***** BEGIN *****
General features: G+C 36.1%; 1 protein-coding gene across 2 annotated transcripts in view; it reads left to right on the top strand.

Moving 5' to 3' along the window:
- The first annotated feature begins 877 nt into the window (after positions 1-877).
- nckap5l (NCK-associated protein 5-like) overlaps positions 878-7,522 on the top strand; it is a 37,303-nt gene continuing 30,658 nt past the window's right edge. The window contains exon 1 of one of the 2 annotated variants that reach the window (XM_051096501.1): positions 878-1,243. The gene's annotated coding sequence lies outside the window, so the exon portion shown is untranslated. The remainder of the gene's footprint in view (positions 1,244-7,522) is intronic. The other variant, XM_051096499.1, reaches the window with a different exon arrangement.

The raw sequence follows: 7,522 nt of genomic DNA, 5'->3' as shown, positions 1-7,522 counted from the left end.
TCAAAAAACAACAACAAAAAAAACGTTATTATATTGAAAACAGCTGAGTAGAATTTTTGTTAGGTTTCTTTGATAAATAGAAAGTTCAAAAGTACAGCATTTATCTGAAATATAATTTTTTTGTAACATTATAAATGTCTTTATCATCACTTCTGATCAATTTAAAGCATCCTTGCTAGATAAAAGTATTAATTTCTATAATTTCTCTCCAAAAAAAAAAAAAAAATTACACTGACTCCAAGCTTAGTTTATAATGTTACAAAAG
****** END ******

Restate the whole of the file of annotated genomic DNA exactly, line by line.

General features: G+C 36.1%; 1 protein-coding gene across 2 annotated transcripts in view; it reads left to right on the top strand.

Moving 5' to 3' along the window:
- The first annotated feature begins 877 nt into the window (after positions 1-877).
- nckap5l (NCK-associated protein 5-like) overlaps positions 878-7,522 on the top strand; it is a 37,303-nt gene continuing 30,658 nt past the window's right edge. The window contains exon 1 of one of the 2 annotated variants that reach the window (XM_051096501.1): positions 878-1,243. The gene's annotated coding sequence lies outside the window, so the exon portion shown is untranslated. The remainder of the gene's footprint in view (positions 1,244-7,522) is intronic. The other variant, XM_051096499.1, reaches the window with a different exon arrangement.

The raw sequence follows: 7,522 nt of genomic DNA, 5'->3' as shown, positions 1-7,522 counted from the left end.
TCAAAAAACAACAACAAAAAAAACGTTATTATATTGAAAACAGCTGAGTAGAATTTTTGTTAGGTTTCTTTGATAAATAGAAAGTTCAAAAGTACAGCATTTATCTGAAATATAATTTTTTTGTAACATTATAAATGTCTTTATCATCACTTCTGATCAATTTAAAGCATCCTTGCTAGATAAAAGTATTAATTTCTATAATTTCTCTCCAAAAAAAAAAAAAAAATTACACTGACTCCAAGCTTAGTTTATAATGTTACAAAAG